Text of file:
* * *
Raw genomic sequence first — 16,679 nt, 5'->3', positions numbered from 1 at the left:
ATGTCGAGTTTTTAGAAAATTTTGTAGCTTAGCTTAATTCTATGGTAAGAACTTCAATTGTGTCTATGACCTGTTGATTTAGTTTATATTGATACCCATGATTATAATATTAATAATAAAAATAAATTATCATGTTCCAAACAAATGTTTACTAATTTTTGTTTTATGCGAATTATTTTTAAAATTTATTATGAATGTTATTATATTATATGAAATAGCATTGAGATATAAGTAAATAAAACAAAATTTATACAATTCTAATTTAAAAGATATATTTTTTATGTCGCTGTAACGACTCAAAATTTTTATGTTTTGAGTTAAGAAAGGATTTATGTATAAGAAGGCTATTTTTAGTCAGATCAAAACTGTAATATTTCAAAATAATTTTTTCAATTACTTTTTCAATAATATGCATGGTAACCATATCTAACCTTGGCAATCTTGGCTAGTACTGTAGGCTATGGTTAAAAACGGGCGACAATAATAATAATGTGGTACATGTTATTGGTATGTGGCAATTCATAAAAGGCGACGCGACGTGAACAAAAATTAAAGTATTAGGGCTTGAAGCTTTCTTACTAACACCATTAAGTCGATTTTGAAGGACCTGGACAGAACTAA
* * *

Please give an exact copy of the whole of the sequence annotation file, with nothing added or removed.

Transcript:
Raw genomic sequence first — 16,679 nt, 5'->3', positions numbered from 1 at the left:
ATGTCGAGTTTTTAGAAAATTTTGTAGCTTAGCTTAATTCTATGGTAAGAACTTCAATTGTGTCTATGACCTGTTGATTTAGTTTATATTGATACCCATGATTATAATATTAATAATAAAAATAAATTATCATGTTCCAAACAAATGTTTACTAATTTTTGTTTTATGCGAATTATTTTTAAAATTTATTATGAATGTTATTATATTATATGAAATAGCATTGAGATATAAGTAAATAAAACAAAATTTATACAATTCTAATTTAAAAGATATATTTTTTATGTCGCTGTAACGACTCAAAATTTTTATGTTTTGAGTTAAGAAAGGATTTATGTATAAGAAGGCTATTTTTAGTCAGATCAAAACTGTAATATTTCAAAATAATTTTTTCAATTACTTTTTCAATAATATGCATGGTAACCATATCTAACCTTGGCAATCTTGGCTAGTACTGTAGGCTATGGTTAAAAACGGGCGACAATAATAATAATGTGGTACATGTTATTGGTATGTGGCAATTCATAAAAGGCGACGCGACGTGAACAAAAATTAAAGTATTAGGGCTTGAAGCTTTCTTACTAACACCATTAAGTCGATTTTGAAGGACCTGGACAGAACTAA